Robbie Robertson: Wikis

  
  
  

Note: Many of our articles have direct quotes from sources you can cite, within the Wikipedia article! This article doesn't yet, but we're working on it! See more info or our list of citable articles.

Encyclopedia

From Wikipedia, the free encyclopedia

Robbie Robertson

Robertson in 2007
Background information
Birth name Jaime Royal Klegerman
Born July 5, 1943 (1943-07-05) (age 66)
Toronto, Ontario, Canada
Genres Rock, folk rock
Occupations Musician, songwriter, producer, actor
Years active 1958 – present
Labels Capitol, Geffen Records
Associated acts The Band, Bob Dylan, John Hammond Jr., Ronnie Hawkins, Neil Diamond, U2, Peter Gabriel

Robbie Robertson (born Jaime Royal Klegerman; 5 July 1943) is a Canadian singer-songwriter, and guitarist. He is best known for his membership as the guitarist and primary songwriter with The Band.[1] He was ranked 28th in Rolling Stone magazine’s list of the 100 Greatest Guitarists of All Time.[2] The Band has been inducted to the Rock and Roll Hall of Fame and the Canadian Music Hall Of Fame. As a songwriter Robertson is responsible for such classics as The Weight, The Night They Drove Old Dixie Down, Up On Cripple Creek, Broken Arrow and Somewhere Down the Crazy River, among many others.

Contents

Early life

Robertson was born in Toronto, Ontario, Canada[3] to a Jewish father and a Mohawk mother, and took his stepfather's last name after his mother remarried. He had his earliest exposure to music at Six Nations of the Grand River First Nation, where he spent summers with his mother's family.

By 1958, Robertson was performing in various groups around Toronto, including Little Caesar and the Consuls, Robbie and the Robots, and Thumper and the Trambones. By 1959 he had met singer Ronnie Hawkins, who led a band called The Hawks after he had relocated to Canada. In 1960 Hawkins recorded two early Robertson songs, "Hey Boba Lu" and "Someone Like You" on his Mr. Dynamo LP. Robertson then took over lead guitar with The Hawks and toured often, before splitting from Hawkins in 1963.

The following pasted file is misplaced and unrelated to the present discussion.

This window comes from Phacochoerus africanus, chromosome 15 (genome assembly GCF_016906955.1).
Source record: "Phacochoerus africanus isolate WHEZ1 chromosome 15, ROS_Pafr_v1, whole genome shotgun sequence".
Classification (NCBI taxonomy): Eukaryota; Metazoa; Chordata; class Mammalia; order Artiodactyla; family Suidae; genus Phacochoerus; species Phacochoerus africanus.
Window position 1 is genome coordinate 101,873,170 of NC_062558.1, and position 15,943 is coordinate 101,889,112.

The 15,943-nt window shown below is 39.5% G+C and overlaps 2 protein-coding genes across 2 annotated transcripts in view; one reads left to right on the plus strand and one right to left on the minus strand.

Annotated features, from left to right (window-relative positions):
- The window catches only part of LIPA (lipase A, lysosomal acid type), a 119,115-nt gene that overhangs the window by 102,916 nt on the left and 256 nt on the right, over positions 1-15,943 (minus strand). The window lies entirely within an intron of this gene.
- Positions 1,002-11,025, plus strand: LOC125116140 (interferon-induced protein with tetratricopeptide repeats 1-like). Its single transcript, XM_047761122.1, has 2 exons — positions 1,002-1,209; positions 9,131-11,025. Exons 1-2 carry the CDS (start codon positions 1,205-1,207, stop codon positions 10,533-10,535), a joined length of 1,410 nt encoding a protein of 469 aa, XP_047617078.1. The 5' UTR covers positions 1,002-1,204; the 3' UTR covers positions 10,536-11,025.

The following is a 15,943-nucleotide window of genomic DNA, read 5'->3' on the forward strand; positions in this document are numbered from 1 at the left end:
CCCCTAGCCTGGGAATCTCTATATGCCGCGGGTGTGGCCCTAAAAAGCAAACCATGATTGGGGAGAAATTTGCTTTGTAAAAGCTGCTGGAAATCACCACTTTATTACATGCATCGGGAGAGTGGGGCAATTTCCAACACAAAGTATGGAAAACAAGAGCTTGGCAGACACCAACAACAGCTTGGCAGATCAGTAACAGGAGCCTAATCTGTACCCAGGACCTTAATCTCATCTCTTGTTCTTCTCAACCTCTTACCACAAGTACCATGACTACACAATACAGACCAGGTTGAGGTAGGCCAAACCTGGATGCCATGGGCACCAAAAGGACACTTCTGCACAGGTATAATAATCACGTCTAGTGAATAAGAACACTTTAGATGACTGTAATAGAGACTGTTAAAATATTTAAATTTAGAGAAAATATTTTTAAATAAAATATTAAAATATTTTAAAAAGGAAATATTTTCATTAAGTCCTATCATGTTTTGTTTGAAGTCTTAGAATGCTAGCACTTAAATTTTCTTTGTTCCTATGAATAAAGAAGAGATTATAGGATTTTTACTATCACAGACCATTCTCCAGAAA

After Robertson left The Hawks with Levon Helm, Richard Manuel, Rick Danko, and Garth Hudson, the quintet styled themselves as The Canadian Squires and Levon and the Hawks,[4] but (after rejecting such tongue-in-cheek names as The Honkies and The Crackers) ultimately called themselves The Band.

The Band

Bob Dylan hired The Band for his famed, controversial tour of 1966, his first wide exposure as an electrified rock and roll performer rather than his earlier acoustic folk sound. Robertson's distinctive guitar sound was an important part of the music; Dylan famously praised him as "the only mathematical guitar genius I’ve ever run into who doesn’t offend my intestinal nervousness with his rearguard sound." Robbie appears as one of the guitarists on Dylan's album Blonde on Blonde.

From their first album, Music from Big Pink (1968), The Band was praised as one of rock music's preeminent groups. Rolling Stone magazine praised The Band and gave its music extensive coverage. Robertson sang only a few songs with The Band, but was the group's primary songwriter, and was in the later years of the Band often seen as the de facto bandleader.

In 1976, The Band broke up due to the stresses of sixteen years of touring. In the Martin Scorsese film The Last Waltz (1978) Robertson noted that he had been playing live rock and roll music almost since rock and roll began. Also, credited officially as the band's main songwriter, he was able to live off the song royalties, and no longer needed to tour. The Band reformed in 1983 without Robertson.

After The Band

Early solo career

Robertson produced Neil Diamond's albums Beautiful Noise in 1976 and Love At The Greek (live) in 1977.

Between 1979 and 1980 Robertson co-starred with Gary Busey and Jodie Foster in Carny. He also co-wrote, produced, and composed source music for the film. Inspired by Carny soundtrack composer Alex North, with whom he worked, Robertson became one of the first rock 'n' rollers to seriously engage the medium of film. For Scorsese's Raging Bull, Robertson created background music and produced source music.

Between 1982 and 1986 Robertson managed to stay quite busy. For another Scorsese film, The King of Comedy (released in 1983), Robertson serves as music producer, assembling tunes by The Pretenders, Talking Heads, Ray Charles, Rickie Lee Jones and others. He also contributes with his first post-Band solo recording, "Between Trains." Additionally, he produced and played guitar on Van Morrison's song "Wonderful Remark". Robertson signed via A&R executive Gary Gersh for his debut solo album on Geffen Records. Robertson recorded with producer (and fellow Canadian) Daniel Lanois. He also scored Scorsese's The Color of Money (1986), working with Gil Evans, and co-wrote with Eric Clapton (It's In The Way That You Use It") and Willie Dixon.